TN Vet
Columbia, TN

When I went to Snow College I could not even get a date because I was not a returned missionary. I went to church every Sunday but that did not seem to matter. I eventually found a good woman and was sealed in the Atlanta Temple.

moniker lewinsky
Taylorsville, UT

It's true that you can't bank.on converting a spouse. And sadly, so many marriages are torn apart when a spouse does a little reading and converts out of the church. These days there are no guarantees even when you marry somebody who is temple worthy. Members dropping like flies.

LDS Liberal
Farmington, UT

I told my daughters that I'd rather they marry someone who was genuine on the inside - loved them, and cherished them, who they got along well with, and lived happily ever after OUT of the Temple,
Someone who went through all the motions of appearing to be a good Latter-Day Saint but who was a genuine fake on the outside {Returned Missionary, BYU student, but a liar, cheater, business swindleer, pill-popper, or abuser] IN the temple anyday.

So far - they have all heeded my good earthly Fatherly advise.

As far as I'm concerned -
Saying a child can't marry someone who isn't the same faith,
is like saying they can't marry someone who isn't the same color.

I judge them on their true character.
I suppose our Heavenly Father thinks and feels the same way I do.

Mike Richards
South Jordan, Utah

What's the rush? If a person is in the middle of a life-changing event, such as learning about a new religion, why add marriage to that mix at that time? What's wrong with waiting for that person whom you claim to love with all your heart? What's wrong with waiting while that person becomes mature in his/her new religion to know for himself/herself that he or she wants to change?

If someone has been a member of the LDS Church for years and has just begun to understand the importance of eternal marriage, that person needs time to work out priorities. If someone is just learning of the doctrine of eternal marriage, that person needs time to become familiar with that concept and all that it implies.

Patience is required after marriage, why not practice patience before marriage?

L White
Springville, UT

If you don't mind, how about letting an older woman add a few thoughts? Marriage is the single most important part of life. You get to choose ONCE the person that you'll vow to live with until you die, or for forever.

When I was young my grandma seemed so out of touch with life. I couldn't imagine that passion's flame ever burned brightly in her. I loved to be around her but it wasn't until I had several decades of marriage behind me that I began to understand how wise she was when she told me that if the man I planned to marry didn't love me enough to do whatever was necessary to take me to the temple, that he wasn't marriage material. She knew about life. She knew that no one was promised a long and carefree life. She knew that if we were not willing to sacrifice a moment's pleasure for an eternity of joy that we weren't ready for marriage.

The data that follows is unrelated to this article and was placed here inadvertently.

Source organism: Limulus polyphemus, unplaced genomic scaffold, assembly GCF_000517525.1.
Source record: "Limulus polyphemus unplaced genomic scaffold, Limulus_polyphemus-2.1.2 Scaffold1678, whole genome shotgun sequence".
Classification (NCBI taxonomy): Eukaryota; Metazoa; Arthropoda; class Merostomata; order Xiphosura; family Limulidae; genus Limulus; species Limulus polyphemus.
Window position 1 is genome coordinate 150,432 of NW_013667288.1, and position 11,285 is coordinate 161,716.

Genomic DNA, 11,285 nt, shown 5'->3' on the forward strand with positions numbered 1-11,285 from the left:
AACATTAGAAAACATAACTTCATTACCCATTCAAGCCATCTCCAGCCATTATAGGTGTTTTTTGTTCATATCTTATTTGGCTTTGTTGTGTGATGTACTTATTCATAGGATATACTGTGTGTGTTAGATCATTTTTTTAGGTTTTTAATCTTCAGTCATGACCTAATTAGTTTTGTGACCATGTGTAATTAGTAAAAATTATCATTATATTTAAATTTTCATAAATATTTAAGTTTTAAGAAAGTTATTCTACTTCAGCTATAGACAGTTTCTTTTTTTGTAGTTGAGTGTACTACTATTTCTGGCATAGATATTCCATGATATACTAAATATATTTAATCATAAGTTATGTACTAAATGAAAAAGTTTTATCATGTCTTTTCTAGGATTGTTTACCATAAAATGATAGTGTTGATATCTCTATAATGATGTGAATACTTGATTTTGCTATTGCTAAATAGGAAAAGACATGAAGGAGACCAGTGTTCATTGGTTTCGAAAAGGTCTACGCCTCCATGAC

I listened to her and I married the right man in the right place. I thank God everyday for temple marriage. It's worth it!

BYU Track Star
Los Angeles, CA

Yesterday, I sat down with my LDS Bishop to discuss the issue of tithing as being the only impediment from me going back to the temple. The meeting take away is that if I can be a tithe payer for 6 months we'll have the rest of the interview. Tithing is a sensitive subject for me. I stopped tithing 29 years ago because I was not going to have my children get a second rate education and choose private schools instead. I have no regrets from that choice and my children turned out great. Now finding myself single again, I find myself in a relationship with not only a fine active LDS woman from Salt Lake but a Temple worker at that. I am her man in her words. While weve discussed civil marriage she really wants to be sealed to me in the temple. I am feeling the pressure from her. Part of me wants to run hide in my man cave when she brings up tithing while another side of me says okay lets do this. Basically it is the fear of losing the remaining 50% of what my former and her attorneys left behind.